Criminality and Economic Conditions [review-book]

Horace Secrist
1917 Journal of the American Institute of Criminal Law and Criminology  
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more » ... out Early Journal Content at http://about.jstor.org/participate--jstor/individuals/early-journal--content. JSTOR is a digital library of academic journals, books, and primary source objects. JSTOR helps people discover, use, and build upon a wide range of content through a powerful research and teaching platform, and preserves this content for future generations. JSTOR is part of ITHAKA, a not--for--profit organization that also includes Ithaka S+R and Portico. For more information about JSTOR, please contact support@jstor.org. 932 REVIEWS AND CRITICISMS 932 REVIEWS AND CRITICISMS Sommer was then given an opportunity of interviewing personally both J. T. and B. C. Not satisfied with only the data thus obtained he also secured an interview with the legitimate son of J. T. The result of this investigation led Sommer to conclude that a single morphological abnormality possessed in common is of no particular significance as evidence of kinship, unless presented in connection with a great deal of other information of the same sort. But the examination of the finger prints of J. T. and B. C. showed a striking resemblance in the papillary formations of three fingers in each of both pairs of hands. In other words, 3/5 of the finger print evidence pointed toward relationship, and2/5toward its absence. The question raised, however, is: What comparative evidence would be obtained from a similar examination of the finger prints obtained from an hereditarily related and from an hereditarily unrelated group of people. These data Sommer gathered (though fragmentary), with the result that greater similarity was observable in unrelated than in related cases. He therefore concluded that also this index of relationship was an unreliable one, though admitting that finger print characteristics may behave as Mendelian units, hybrids not necessarily showing any similarity to the parents. Omitting speculation of this kind, the existing facts led Sommer to conclude that the finger print evidence presented in the case was of no particular value in tracing the relationship between J. T. and B. C., if such existed. A comparison of head formation, eye color, hair color, etc., also led to negative results. On the basis of Sommer's evidence J. T. was set free. In the remaining portion of the article he gives statistics explaining that syndactylism is sex-linked, transmitted only through male members of a family, and promises another article, to appear soon, dealing with the inheritance of finger print characteristics. Buckel Foundation, Stanford University.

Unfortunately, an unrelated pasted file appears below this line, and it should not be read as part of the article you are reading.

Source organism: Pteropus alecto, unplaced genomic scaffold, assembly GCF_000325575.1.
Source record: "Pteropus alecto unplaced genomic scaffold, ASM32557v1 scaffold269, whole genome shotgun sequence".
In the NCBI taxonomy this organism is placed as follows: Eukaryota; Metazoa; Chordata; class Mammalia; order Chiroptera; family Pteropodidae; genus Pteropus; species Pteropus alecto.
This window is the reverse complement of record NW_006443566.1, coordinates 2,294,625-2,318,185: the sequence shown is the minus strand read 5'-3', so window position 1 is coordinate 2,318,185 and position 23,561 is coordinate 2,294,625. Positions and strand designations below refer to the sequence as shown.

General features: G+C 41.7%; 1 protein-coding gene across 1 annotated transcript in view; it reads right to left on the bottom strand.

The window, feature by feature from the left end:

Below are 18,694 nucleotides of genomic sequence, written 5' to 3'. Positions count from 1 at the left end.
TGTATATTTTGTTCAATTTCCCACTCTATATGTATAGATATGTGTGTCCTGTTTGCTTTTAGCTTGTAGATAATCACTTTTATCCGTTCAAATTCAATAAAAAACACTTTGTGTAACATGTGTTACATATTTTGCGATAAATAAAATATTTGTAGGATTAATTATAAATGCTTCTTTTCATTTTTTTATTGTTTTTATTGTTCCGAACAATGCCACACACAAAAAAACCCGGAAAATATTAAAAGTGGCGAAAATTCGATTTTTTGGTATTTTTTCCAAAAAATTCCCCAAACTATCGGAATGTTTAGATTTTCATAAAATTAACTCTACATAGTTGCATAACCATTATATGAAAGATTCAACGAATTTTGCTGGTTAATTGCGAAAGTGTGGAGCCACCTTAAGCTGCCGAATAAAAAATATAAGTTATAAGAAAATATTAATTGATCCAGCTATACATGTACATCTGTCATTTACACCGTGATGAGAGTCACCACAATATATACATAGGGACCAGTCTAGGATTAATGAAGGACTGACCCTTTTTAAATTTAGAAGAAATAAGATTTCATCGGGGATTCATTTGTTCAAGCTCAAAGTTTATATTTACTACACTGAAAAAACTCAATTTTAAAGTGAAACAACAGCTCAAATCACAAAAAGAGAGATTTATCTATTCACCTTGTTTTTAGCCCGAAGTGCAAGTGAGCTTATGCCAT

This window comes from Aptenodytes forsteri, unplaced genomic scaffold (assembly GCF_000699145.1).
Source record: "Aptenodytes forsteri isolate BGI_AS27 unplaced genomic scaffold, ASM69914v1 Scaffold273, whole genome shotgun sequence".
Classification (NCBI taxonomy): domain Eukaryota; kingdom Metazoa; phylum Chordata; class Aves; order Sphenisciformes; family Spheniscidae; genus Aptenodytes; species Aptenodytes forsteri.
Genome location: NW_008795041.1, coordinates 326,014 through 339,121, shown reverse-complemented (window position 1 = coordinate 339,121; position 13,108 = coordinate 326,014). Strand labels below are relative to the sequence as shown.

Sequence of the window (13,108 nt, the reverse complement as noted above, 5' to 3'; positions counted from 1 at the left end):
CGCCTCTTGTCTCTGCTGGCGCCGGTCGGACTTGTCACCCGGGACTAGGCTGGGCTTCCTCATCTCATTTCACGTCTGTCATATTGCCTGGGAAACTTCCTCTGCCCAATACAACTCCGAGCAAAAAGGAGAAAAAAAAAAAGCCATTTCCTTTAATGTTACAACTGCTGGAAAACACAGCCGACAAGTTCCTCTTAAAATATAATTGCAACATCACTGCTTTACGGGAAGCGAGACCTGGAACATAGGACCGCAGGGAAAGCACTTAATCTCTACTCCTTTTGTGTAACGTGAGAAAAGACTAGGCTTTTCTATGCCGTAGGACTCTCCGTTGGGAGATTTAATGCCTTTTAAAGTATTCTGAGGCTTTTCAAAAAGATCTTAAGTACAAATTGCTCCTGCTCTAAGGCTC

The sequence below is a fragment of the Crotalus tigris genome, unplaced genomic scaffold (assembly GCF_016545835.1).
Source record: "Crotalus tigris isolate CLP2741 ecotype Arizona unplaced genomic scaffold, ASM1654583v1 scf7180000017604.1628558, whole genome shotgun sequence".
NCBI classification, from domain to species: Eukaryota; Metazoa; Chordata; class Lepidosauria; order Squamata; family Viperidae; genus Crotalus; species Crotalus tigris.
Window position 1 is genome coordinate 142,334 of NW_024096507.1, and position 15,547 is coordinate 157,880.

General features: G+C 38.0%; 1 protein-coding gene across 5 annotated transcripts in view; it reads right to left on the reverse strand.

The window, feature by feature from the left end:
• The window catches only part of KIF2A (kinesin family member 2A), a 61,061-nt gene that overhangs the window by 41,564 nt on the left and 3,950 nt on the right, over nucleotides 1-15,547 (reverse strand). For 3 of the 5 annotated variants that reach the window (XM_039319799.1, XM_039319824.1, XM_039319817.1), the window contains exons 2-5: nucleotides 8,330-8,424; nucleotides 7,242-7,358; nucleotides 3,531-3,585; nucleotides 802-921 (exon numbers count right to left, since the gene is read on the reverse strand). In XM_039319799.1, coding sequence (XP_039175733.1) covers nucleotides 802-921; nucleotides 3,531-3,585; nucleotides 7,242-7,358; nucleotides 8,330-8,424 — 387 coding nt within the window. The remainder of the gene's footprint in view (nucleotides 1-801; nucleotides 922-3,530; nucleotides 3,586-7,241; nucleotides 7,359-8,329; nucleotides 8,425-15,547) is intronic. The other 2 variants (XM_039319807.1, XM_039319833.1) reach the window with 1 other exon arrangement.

doi:10.2307/1133691 fatcat:jn7tw6y2vjd7zj7ddacacwcvtu